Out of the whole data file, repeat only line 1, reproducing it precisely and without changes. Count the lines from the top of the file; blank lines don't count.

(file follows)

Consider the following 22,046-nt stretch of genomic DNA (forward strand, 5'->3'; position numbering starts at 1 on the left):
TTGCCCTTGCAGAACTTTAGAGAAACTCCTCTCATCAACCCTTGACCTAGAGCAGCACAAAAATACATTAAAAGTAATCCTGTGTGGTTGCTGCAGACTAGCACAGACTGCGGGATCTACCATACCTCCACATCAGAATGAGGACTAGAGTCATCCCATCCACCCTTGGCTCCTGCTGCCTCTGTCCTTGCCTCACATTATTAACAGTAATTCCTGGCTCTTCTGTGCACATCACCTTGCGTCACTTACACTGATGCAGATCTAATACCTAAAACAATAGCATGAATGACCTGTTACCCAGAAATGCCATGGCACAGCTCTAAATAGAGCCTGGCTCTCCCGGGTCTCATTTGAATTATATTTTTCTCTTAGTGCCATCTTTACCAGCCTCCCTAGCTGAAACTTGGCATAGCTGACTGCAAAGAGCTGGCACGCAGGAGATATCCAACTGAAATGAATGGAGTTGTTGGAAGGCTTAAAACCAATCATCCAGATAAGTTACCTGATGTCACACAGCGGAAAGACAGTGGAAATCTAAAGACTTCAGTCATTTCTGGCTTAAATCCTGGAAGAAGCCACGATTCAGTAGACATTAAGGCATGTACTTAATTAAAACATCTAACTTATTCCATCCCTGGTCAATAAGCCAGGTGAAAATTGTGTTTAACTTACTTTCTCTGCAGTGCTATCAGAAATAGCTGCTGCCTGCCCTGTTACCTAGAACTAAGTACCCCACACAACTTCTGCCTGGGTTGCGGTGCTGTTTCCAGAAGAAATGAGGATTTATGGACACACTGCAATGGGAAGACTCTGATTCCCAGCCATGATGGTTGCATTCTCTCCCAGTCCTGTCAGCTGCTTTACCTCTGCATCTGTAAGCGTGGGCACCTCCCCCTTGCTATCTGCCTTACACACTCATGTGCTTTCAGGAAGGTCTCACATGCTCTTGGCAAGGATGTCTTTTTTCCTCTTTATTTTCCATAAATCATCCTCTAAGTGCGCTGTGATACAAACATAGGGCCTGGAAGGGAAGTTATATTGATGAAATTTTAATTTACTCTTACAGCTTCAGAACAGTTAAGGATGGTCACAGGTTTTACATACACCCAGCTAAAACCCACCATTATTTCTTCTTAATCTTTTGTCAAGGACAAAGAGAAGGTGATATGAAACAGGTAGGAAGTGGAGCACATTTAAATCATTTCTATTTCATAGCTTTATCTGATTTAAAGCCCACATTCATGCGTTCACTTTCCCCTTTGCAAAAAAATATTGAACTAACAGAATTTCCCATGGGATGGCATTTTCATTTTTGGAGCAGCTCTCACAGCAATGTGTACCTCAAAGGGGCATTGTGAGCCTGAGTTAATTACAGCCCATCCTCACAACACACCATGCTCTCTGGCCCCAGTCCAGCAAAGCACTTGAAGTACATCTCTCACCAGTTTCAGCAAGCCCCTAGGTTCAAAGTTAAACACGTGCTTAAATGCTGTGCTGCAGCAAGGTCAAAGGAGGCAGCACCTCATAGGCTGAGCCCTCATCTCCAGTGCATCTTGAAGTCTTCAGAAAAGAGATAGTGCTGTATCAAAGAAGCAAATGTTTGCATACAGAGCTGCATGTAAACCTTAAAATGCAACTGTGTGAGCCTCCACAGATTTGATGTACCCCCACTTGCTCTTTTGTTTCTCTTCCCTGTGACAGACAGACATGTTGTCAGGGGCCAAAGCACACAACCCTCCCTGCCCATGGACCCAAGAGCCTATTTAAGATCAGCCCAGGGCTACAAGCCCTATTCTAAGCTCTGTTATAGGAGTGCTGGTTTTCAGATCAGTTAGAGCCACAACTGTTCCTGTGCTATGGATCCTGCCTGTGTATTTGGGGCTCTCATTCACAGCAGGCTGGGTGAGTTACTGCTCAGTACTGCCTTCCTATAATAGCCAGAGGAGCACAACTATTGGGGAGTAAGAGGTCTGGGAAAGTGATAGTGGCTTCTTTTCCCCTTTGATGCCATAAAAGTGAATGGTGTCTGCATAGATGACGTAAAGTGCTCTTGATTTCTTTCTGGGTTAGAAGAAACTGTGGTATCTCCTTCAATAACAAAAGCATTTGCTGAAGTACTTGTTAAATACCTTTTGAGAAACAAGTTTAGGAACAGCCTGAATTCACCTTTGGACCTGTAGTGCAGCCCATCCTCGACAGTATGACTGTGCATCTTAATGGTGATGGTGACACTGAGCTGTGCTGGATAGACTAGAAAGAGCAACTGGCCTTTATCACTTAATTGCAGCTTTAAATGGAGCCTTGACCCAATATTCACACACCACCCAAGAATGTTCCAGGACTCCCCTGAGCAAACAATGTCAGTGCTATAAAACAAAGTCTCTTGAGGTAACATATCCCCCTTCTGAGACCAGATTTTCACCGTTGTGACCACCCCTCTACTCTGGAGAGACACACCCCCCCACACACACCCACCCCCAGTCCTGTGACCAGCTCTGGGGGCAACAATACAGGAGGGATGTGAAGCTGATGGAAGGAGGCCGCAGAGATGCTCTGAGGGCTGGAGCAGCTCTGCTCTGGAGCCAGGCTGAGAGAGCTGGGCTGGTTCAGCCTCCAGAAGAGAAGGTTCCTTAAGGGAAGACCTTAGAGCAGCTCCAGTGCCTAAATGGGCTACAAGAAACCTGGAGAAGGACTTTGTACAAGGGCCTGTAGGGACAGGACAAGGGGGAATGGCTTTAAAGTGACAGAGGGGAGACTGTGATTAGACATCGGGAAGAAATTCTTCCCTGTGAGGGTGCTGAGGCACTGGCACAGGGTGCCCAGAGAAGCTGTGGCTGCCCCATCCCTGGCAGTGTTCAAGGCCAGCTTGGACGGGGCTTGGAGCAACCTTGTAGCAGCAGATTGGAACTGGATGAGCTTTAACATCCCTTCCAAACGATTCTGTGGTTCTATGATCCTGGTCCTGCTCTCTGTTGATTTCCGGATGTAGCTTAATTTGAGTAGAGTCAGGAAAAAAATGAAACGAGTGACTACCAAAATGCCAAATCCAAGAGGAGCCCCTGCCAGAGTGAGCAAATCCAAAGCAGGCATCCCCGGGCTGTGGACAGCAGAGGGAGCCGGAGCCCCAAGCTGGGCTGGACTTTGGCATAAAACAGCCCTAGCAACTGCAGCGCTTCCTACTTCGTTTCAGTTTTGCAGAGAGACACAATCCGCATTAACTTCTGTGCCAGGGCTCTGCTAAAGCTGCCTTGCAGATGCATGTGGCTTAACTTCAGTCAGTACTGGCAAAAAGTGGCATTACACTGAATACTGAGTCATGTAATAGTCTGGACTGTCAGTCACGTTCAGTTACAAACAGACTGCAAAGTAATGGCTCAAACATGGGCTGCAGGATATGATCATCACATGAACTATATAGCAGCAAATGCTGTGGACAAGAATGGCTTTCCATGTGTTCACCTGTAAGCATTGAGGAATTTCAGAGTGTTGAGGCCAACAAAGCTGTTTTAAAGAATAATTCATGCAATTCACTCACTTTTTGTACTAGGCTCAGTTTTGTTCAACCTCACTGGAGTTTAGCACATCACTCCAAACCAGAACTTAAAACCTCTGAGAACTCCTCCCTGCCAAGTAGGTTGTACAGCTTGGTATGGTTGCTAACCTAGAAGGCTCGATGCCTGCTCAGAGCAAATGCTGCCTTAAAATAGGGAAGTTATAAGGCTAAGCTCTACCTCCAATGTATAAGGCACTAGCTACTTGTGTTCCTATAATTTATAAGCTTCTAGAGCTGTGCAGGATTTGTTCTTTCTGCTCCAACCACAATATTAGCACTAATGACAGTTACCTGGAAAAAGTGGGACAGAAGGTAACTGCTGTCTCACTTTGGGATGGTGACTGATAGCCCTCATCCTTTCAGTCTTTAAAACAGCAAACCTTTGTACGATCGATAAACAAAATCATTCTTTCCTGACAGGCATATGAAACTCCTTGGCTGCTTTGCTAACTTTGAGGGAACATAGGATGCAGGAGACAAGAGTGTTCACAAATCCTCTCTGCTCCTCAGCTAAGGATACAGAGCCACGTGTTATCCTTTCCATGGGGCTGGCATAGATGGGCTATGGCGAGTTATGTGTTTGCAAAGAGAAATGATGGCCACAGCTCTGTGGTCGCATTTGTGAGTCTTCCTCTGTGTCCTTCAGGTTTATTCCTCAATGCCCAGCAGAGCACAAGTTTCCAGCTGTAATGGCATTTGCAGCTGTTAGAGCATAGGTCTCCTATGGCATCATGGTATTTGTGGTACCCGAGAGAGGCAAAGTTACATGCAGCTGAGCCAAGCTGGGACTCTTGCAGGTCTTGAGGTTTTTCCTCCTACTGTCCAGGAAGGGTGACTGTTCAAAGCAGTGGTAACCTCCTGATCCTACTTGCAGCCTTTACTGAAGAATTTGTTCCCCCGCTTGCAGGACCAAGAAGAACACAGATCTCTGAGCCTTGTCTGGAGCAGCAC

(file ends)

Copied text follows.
Consider the following 22,046-nt stretch of genomic DNA (forward strand, 5'->3'; position numbering starts at 1 on the left):